Social networking software

Europe chastises Facebook over default privacy settings

Facebook made “unacceptable” changes to its privacy settings at the end of last year that are detrimental to users, a coalition of European data protection officials warned the social-networking sites on Wednesday.

The warning, contained in a letter to Facebook from the Article 29 Data Protection Working Party, could spell more difficulties for Facebook, which was hit with a complaint to U.S. regulators over similar concerns earlier this month.

The working party told Facebook of the need for default settings that would only allow access to profile information and friends to self-selected contacts, and that access by search engines should be the explicit choice of users.

Facebook has moved to make even more of its users’ information publicly available. The defaults settings are typically the most permissive, and users must manually change to more restrictive settings.

Privacy groups have said the settings are confusing, frequently change and some users aren’t aware of the options, putting their personal data at risk.

Facebook’s default settings allow certain information in a person’s profile to be indexed by search engines unless a user changes it, according to the social network’s policy.

In recent months, Facebook has modified its site to automatically share profile information with partners such as Microsoft Docs.com, Pandora and Yelp. Users must opt out by unchecking a specific box within Facebook’s settings.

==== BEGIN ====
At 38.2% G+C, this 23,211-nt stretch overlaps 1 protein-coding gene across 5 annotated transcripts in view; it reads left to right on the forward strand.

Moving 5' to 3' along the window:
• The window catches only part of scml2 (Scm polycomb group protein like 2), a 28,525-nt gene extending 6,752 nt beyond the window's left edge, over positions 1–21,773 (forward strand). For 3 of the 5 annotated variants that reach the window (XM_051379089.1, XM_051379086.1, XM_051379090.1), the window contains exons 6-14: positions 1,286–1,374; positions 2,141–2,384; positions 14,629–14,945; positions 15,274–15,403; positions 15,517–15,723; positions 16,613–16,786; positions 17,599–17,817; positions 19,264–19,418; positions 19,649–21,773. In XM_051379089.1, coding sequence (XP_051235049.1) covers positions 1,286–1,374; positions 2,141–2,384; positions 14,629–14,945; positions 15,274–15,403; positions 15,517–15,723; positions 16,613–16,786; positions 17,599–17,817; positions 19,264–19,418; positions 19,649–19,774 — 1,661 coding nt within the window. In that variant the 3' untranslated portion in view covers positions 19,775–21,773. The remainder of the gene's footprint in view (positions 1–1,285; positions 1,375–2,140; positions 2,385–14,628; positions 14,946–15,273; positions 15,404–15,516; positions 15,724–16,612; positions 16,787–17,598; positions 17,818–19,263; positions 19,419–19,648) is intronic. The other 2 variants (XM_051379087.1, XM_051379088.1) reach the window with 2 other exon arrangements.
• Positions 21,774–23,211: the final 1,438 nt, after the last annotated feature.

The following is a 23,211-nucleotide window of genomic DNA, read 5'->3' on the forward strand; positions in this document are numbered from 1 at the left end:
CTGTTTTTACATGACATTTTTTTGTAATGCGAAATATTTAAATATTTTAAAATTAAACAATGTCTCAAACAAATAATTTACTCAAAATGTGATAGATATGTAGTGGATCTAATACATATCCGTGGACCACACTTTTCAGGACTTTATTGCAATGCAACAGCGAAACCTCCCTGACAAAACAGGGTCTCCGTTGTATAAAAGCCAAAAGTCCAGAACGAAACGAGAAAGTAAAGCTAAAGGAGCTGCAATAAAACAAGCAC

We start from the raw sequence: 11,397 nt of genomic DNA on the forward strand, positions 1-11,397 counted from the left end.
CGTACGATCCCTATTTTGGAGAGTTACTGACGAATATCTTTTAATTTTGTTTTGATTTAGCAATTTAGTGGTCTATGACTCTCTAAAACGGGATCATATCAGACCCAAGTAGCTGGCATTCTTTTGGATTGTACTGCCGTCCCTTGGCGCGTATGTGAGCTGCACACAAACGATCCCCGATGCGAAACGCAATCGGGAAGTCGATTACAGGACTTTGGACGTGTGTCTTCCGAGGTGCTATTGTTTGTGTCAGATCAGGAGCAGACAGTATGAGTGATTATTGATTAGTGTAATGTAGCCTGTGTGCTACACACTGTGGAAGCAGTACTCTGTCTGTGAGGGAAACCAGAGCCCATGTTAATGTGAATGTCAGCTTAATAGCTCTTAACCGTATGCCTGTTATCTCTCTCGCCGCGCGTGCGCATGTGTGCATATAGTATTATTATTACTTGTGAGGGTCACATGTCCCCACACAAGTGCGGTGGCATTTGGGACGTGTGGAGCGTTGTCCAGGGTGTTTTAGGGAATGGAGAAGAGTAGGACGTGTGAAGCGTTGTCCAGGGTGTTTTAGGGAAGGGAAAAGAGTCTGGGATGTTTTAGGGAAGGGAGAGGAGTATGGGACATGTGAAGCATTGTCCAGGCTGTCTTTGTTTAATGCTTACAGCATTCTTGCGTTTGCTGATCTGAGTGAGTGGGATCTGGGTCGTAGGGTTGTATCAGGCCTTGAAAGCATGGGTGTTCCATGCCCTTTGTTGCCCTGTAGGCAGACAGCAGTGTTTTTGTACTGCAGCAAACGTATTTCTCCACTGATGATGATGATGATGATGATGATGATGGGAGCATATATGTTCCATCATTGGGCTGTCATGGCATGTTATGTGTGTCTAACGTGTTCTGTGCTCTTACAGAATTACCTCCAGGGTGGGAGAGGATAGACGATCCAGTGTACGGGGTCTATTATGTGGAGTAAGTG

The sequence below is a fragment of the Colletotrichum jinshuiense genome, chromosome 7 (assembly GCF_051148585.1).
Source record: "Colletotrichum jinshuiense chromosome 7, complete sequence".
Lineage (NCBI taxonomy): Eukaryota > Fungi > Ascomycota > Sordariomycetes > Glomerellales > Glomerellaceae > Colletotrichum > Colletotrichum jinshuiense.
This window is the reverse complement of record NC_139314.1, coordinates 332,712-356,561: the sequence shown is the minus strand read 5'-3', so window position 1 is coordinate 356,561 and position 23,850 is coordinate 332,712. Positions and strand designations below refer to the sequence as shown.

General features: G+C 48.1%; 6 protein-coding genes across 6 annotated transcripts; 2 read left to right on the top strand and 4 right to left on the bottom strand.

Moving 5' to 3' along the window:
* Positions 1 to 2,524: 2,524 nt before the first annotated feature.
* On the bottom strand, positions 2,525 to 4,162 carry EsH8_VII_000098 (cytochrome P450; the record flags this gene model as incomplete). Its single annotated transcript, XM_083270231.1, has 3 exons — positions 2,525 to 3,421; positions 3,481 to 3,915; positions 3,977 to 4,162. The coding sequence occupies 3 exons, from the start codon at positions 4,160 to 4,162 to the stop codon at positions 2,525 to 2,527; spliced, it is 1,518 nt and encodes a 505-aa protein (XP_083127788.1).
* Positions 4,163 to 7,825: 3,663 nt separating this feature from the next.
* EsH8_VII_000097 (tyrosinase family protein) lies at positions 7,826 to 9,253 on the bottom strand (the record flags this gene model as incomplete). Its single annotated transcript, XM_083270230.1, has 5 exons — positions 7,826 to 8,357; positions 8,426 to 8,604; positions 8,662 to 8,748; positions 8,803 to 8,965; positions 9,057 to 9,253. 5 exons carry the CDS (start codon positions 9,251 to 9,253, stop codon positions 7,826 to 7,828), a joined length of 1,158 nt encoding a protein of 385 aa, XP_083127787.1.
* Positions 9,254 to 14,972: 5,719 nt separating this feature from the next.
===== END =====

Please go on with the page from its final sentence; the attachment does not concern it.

Facebook also expanded the amount of information publicly shared, allowing other personal information and preferences to be exposed even if a user has limited it to their circle of friends.

The Article 29 working party also sent letters to 20 other social network operators but highlighted its criticism with Facebook in a press release published on Wednesday.

In response, Facebook said it agreed with some of the contents of the letter, a copy of which was not available. But Facebook said it disagreed with a suggestion that people be allowed to use pseudonyms.

Facebook’s policy that people must use their real names is also part of the May 5 complaint before the U.S. Federal Trade Commission, filed by the Electronic Privacy Information Center and 14 other privacy and consumer protection groups.

On Thursday, the company defended its stance on privacy, citing new controls for excluding indexing profiles by search engines and greater control over how Facebook applications handle user data.

“We feel that Facebook has been in the forefront of all kinds of sites, not just social networking sites, in giving our users granular controls which enable each user to customize many individual settings in order to share, or protect, as much information as they feel comfortable with,” the company said in an e-mail statement.

The Article 29 working party doesn’t have enforcement power, said Struan Robertson, a technology lawyer with Pinsent Masons. But the group is composed of data protection officials throughout Europe who could decide to refer a case to prosecutors for violation of European data protection regulations, he said.

The working groups is saying “that Facebook has crossed a line” where it is no longer sufficient to just give notice of changes but actively obtain users’ consent, Robertson said.

“I think Facebook is at serious risk of losing its users’ trust,” Robertson said. “That may be the biggest threat to Facebook than European regulators or European courts.”

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